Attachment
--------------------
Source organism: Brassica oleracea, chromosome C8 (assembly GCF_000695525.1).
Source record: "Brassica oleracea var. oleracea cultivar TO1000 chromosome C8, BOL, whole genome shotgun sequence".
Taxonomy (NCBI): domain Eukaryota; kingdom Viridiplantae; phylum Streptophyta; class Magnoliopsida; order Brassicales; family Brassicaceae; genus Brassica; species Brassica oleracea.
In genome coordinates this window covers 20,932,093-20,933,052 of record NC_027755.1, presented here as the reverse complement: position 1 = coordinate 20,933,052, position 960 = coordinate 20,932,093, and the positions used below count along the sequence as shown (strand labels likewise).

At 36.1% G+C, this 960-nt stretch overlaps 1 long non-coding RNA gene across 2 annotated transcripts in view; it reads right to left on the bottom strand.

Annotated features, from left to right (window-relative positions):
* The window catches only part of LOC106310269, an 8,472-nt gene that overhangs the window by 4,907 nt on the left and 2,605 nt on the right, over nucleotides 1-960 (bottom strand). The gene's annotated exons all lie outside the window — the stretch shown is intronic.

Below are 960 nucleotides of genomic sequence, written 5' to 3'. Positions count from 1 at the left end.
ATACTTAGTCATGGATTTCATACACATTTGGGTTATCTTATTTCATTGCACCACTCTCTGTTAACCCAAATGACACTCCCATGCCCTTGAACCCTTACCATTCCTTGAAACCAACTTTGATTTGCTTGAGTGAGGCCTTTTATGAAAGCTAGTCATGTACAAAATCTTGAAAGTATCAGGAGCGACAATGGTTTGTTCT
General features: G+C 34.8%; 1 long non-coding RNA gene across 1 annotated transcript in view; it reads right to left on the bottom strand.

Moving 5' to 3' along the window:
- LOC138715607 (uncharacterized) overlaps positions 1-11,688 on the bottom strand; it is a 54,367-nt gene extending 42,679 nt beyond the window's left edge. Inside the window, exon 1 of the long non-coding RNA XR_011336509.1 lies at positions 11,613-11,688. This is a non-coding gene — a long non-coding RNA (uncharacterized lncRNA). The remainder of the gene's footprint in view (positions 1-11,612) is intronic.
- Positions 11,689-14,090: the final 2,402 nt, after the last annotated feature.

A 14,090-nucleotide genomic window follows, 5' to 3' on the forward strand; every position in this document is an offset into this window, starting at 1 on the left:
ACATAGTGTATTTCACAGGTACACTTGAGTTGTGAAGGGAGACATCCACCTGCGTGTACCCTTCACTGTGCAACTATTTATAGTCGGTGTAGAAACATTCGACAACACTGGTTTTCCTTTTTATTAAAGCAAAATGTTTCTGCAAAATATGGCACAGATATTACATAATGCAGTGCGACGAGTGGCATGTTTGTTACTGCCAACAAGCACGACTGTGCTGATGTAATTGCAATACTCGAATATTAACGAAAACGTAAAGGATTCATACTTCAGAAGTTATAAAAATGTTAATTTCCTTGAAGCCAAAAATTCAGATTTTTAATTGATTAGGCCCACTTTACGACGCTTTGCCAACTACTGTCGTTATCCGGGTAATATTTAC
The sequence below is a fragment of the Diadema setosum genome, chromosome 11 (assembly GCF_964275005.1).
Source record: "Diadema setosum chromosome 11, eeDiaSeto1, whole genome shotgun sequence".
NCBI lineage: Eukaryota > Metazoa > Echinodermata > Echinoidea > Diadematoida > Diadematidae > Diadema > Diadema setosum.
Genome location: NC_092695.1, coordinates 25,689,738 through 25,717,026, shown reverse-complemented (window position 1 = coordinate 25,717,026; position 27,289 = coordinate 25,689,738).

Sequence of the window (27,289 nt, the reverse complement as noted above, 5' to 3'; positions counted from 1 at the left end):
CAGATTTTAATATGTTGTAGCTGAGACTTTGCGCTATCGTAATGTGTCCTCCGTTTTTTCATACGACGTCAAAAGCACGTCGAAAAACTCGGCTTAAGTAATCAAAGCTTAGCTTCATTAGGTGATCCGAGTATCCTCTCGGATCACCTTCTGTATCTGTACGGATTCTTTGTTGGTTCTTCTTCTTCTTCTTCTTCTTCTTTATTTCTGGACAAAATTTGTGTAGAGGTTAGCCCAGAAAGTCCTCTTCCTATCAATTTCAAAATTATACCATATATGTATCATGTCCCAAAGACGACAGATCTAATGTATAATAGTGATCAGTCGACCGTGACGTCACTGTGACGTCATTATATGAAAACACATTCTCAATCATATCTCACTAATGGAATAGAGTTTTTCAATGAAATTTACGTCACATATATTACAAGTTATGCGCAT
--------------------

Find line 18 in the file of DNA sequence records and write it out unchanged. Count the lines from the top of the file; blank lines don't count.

NCBI lineage: Eukaryota > Metazoa > Echinodermata > Echinoidea > Diadematoida > Diadematidae > Diadema > Diadema setosum.